Ribosomal DNA sequencing: experiences from use in the Danish National Reference Laboratory for Identification of Bacteria
Abstract:Christensen JJ, Andresen K, Justesen T, Kemp M. Ribosomal DNA sequencing: experiences from use in the Danish National Reference Laboratory for Identification of Bacteria. APMIS 2005;113:621–8.
Diagnostic tools for identification of bacteria have developed dramatically in the last decade. Sequencing of genes coding for rRNA has led to revolutionary insights into the phylogeny and taxonomy of bacteria, and to new demands on the service provided by national reference laboratories for identification of bacteria. At the Danish Reference Laboratory for Identification of Bacteria, partial 16S rDNA sequencing has been used since 2001 to identify “difficult” strains submitted for taxonomic elucidation. Experiences relating to phenotypic as well as 16S rDNA sequencing of the first 175 strains examined are presented. Approximately 2/3 of the strains were Gram-positive and 1/3 Gram-negative. One fifth of the strains were anaerobic, while 4/5 were either facultatively anaerobic or aerobic. Methodological agreement was seen for most strains at species and/or genus level. Methodological disagreement was relatively rare. In 1/6 of the strains valuable information was obtained from sequencing results, while for some strains identification was based primarily on the phenotypic results. Only a few strains could not be clearly identified by either method. A very large number of strains representing taxons ranging from facultatively anaerobic to aerobic and anaerobic species and genera, Gram-positive as well as Gram-negative, were successfully examined. Of the submitted strains many have only rarely been encountered as human pathogens. Thus, genotypic identification may result in recognition of hitherto seldom recognized or unrecognized bacteria as human pathogens, which will lead to a better understanding of the nature of human infections. It is self evident that we should focus on slowly growing, fastidious or ‘difficult’ organisms when using sequencing for national reference purposes. Short sequences (450–650 base pairs) seem sufficient for most identifications. Molecular bacterial identification is a powerful tool for national reference laboratories, enhancing both the speed and validity of examinations performed.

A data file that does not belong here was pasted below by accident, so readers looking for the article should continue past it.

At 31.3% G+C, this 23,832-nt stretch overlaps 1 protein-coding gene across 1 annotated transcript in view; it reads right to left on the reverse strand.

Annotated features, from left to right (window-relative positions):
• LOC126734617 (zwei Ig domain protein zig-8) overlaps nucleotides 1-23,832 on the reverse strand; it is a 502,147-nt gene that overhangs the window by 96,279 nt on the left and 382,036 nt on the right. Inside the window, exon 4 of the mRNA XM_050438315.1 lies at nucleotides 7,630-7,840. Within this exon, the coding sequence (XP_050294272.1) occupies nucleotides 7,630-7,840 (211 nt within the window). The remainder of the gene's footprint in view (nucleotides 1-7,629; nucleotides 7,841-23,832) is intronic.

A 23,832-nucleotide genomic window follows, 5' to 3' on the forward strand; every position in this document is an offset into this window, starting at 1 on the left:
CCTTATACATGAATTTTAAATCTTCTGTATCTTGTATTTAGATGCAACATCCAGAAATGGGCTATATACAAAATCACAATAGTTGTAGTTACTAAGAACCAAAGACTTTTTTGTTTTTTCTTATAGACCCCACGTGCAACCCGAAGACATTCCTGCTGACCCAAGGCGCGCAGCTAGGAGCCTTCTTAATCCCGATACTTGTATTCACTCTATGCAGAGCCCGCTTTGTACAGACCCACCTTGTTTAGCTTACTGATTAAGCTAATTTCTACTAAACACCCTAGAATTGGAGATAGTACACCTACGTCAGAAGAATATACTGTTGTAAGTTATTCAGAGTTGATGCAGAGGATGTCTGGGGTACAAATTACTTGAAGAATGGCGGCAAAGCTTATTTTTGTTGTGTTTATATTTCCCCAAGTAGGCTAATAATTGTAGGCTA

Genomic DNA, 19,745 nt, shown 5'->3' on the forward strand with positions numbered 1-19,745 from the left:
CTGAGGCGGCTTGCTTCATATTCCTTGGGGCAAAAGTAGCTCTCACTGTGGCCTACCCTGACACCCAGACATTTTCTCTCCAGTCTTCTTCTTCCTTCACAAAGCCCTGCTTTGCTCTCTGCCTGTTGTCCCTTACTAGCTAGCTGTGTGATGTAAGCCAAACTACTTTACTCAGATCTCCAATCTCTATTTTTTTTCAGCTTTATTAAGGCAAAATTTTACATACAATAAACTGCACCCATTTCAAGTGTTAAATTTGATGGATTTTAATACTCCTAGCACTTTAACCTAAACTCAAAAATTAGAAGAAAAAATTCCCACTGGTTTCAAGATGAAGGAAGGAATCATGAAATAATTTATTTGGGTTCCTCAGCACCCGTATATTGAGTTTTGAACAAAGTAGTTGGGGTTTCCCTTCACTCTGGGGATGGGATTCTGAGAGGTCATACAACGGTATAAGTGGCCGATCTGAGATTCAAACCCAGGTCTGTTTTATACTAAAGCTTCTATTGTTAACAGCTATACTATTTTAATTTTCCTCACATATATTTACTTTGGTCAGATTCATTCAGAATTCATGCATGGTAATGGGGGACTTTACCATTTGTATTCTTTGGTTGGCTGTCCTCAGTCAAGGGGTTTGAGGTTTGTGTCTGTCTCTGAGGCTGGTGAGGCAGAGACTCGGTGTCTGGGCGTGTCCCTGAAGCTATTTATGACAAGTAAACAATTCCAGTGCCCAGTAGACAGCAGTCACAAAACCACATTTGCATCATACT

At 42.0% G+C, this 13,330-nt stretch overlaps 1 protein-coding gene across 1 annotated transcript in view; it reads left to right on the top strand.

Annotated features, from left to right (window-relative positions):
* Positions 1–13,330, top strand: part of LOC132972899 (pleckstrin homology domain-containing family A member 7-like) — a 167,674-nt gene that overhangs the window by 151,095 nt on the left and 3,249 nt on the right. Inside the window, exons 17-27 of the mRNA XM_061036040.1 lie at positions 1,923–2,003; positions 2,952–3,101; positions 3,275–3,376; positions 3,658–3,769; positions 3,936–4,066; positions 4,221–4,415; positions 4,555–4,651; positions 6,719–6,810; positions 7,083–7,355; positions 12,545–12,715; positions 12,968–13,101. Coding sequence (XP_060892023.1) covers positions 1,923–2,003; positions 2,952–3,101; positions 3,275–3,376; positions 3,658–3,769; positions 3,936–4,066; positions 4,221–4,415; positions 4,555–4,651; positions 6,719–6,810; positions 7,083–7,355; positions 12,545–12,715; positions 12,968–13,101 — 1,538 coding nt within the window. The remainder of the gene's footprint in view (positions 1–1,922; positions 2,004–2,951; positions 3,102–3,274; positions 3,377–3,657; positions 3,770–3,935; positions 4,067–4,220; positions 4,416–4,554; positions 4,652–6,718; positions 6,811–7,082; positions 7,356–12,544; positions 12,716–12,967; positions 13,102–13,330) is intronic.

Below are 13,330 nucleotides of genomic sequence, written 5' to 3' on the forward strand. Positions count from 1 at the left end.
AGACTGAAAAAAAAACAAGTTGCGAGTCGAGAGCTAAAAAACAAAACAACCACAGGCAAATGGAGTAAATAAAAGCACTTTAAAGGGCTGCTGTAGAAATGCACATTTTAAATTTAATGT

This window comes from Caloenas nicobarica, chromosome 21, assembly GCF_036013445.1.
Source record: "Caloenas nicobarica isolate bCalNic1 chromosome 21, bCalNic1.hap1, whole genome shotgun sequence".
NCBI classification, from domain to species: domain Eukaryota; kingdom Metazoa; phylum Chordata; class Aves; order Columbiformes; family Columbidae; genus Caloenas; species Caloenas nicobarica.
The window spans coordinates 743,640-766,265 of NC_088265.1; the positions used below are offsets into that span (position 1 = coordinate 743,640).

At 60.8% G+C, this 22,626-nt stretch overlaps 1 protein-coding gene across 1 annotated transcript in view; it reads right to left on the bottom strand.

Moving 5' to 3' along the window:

Document Type: Research Article
Publication date: September 1, 2005